Rio 2016: Golf proved it belongs in the Olympics
Lydia Ko, Inbee Park, and Shanshan Feng posing with their medals (source: LPGA)

After being bombarded for months with negative stories, golf seemed to be in an impossible situation.

With many of the big name players in the men's tournament skipping the event, golf's return to the Olympics after a 112 year absence left many to believe that IOC's decision to include the sport was a mistake. There are many who expected the golf tournaments to be lackluster, and that golf's future in the Games did not extend beyond 2020. 

The tournaments in Rio, however, may have saved golf's future in the Olympics. Major champions, Hall of Famers, and compelling stories made the golf tournaments incredibly enjoyable to watch, and the pride and passion of the players was on display in every interview.

Competitive Tournaments

With most golf tournaments, there is only one trophy given out, and that is for the player who sits at the top of the leaderboard on Sunday. While all places in professional golf are rewarded financially, the only true prize is the trophy that is given out at the end of the week.

That wasn't necessarily the case in Rio. The Olympic golf tournaments handed out gold, silver, and bronze medals, and while everyone was fighting for gold, the honor of standing on the podium and seeing your country's flag raised provided a prize in itself. This gave players who were out of contention for the gold medal something to play for on Sunday.

In the men's tournament, the gold medal came down to a duel between two major winners, as Justin Rose and Henrik Stenson separated themselves from the field. The two battled back and forth down the stretch, and the tournament looked like it might go into a playoff before Rose birdied the 18th hole to win the gold for Great Britain. The bronze, however, had several players chasing it, and it was a flawless final round by Matt Kuchar that saw him shoot up the leaderboard and secure himself a spot on the podium.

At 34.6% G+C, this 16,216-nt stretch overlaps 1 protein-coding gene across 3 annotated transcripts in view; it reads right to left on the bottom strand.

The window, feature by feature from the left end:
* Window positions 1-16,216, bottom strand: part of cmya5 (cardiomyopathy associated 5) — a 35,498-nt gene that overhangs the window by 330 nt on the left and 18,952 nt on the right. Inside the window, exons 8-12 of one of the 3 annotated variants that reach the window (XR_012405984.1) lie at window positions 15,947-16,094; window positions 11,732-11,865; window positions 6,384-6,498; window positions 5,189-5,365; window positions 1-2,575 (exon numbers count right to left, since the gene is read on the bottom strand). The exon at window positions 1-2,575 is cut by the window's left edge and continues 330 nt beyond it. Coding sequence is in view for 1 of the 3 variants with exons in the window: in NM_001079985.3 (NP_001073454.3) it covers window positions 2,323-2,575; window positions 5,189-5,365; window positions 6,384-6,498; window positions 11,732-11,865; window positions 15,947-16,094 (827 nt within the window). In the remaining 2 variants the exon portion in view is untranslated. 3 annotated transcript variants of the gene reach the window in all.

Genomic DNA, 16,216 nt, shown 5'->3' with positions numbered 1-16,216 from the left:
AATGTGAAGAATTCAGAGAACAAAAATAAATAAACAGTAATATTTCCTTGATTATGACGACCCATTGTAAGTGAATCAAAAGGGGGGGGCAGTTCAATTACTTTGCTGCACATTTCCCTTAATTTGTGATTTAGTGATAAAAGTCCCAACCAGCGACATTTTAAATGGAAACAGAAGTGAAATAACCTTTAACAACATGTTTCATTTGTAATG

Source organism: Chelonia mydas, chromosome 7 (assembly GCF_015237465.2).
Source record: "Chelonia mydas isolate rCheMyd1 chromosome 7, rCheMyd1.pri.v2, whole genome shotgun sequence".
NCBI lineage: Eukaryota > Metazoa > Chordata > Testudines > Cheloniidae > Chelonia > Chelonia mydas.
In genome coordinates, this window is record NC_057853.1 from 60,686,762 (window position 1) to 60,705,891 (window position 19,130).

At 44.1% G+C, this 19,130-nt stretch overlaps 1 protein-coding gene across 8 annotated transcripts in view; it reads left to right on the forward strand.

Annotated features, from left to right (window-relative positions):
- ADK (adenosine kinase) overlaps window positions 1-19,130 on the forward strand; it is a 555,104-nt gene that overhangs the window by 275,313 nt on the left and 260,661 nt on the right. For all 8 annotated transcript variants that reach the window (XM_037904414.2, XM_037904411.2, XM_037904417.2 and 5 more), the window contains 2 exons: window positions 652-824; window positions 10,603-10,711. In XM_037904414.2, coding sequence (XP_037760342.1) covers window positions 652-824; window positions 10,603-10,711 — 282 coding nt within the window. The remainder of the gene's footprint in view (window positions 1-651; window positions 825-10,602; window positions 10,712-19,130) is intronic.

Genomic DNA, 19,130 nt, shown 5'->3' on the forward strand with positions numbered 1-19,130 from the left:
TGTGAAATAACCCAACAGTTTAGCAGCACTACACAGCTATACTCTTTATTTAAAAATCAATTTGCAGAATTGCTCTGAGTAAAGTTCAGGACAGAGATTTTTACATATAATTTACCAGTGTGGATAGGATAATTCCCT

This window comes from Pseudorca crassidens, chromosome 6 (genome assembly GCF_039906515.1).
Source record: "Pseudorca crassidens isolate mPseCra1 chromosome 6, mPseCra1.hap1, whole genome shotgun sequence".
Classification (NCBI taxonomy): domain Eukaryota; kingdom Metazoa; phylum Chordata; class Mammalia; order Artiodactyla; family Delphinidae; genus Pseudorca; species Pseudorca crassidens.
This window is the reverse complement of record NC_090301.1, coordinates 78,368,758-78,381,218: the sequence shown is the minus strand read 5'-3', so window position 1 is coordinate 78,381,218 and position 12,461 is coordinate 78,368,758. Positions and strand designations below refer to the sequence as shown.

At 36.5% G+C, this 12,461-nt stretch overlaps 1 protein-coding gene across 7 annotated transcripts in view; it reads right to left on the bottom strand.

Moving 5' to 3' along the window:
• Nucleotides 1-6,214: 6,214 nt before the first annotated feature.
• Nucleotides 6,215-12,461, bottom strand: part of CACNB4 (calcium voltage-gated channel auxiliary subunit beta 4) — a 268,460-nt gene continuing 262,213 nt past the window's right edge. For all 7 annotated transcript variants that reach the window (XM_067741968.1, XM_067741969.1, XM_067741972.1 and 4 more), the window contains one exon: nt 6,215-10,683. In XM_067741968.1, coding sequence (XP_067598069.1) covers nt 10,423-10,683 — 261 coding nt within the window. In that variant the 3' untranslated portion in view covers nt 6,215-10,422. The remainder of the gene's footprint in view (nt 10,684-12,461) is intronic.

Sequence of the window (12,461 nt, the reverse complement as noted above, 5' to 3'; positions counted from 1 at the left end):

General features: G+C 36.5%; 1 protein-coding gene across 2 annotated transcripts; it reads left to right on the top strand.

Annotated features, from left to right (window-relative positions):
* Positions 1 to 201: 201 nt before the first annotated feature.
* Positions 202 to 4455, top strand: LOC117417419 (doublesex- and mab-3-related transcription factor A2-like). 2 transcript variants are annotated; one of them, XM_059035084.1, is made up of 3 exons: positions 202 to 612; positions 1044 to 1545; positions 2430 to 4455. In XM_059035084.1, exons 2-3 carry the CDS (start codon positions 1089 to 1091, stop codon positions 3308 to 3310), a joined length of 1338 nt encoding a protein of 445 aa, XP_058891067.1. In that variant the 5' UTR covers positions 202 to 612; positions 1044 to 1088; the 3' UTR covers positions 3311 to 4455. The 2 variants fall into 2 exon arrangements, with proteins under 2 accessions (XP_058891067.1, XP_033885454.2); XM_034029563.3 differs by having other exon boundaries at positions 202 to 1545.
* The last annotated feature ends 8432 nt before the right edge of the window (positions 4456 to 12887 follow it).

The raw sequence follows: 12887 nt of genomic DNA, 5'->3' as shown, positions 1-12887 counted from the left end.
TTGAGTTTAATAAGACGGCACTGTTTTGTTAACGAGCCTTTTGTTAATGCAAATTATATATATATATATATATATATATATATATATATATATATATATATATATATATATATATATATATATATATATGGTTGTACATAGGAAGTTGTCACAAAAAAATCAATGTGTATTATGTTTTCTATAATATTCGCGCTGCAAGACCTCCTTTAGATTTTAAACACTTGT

Inbee Park had the gold medal in the women's tournament in hand starting the back nine, but the rest of the medals were a complete toss up. Several high profile names all found themselves with a shot at the podium as the tournament came to a close. In the end, it was the Rolex Number One Lydia Ko and former major champion Shanshan Feng that were able to rely on their experience to calm their nerves and walk away with medals.

Worthy Champions

Rose poses with his gold medal (Source: Getty Images)

The concern many had with the Olympic golf tournament was that someone with very little experience on the professional stage would surprise the field and win the gold medal, somehow devaluing the tournament. Those fears were quickly erased as the best players in the world found found themselves holding the gold medal at the end of the week.

Justin Rose never once considered dropping out of the tournament, and found himself to be incredibly honored to represent Great Britain in the Olympics. The former US Open Champion, who is sure to be representing Europe in the Ryder Cup this year, instantly pointed to the Union Jack flag on his shirt when the winning putt fell, showcasing the pride he felt to be representing his country. Rose's wife, Kate, appeared to be even more emotional than her husband, as she was moved to tears following Rose's triumph.

Just being in Rio was a victory for Inbee Park. The 7 time major champion has been injured all season, and skipped out on several big tournaments, including the US Women's Open and the International Crown in order to be healthy and ready to compete in the Olympics. For someone like Park, who will be inducted in the LPGA Hall Of Fame next year, to push aside a shot at huge paydays in order to compete for her country for free shows the level of respect she had for the tournament. The always stoic Park didn't shed any tears at the medal ceremony - that was reserved for Hall of Famer and coach of the Korean team Se Ri Pak, who began the professional golf movement in Korea after winning the US Women's Open in 1998. Still, Park's commitment to the tournament and her country is proof enough that the players felt something special in Rio, and the event will only grow as the years go by.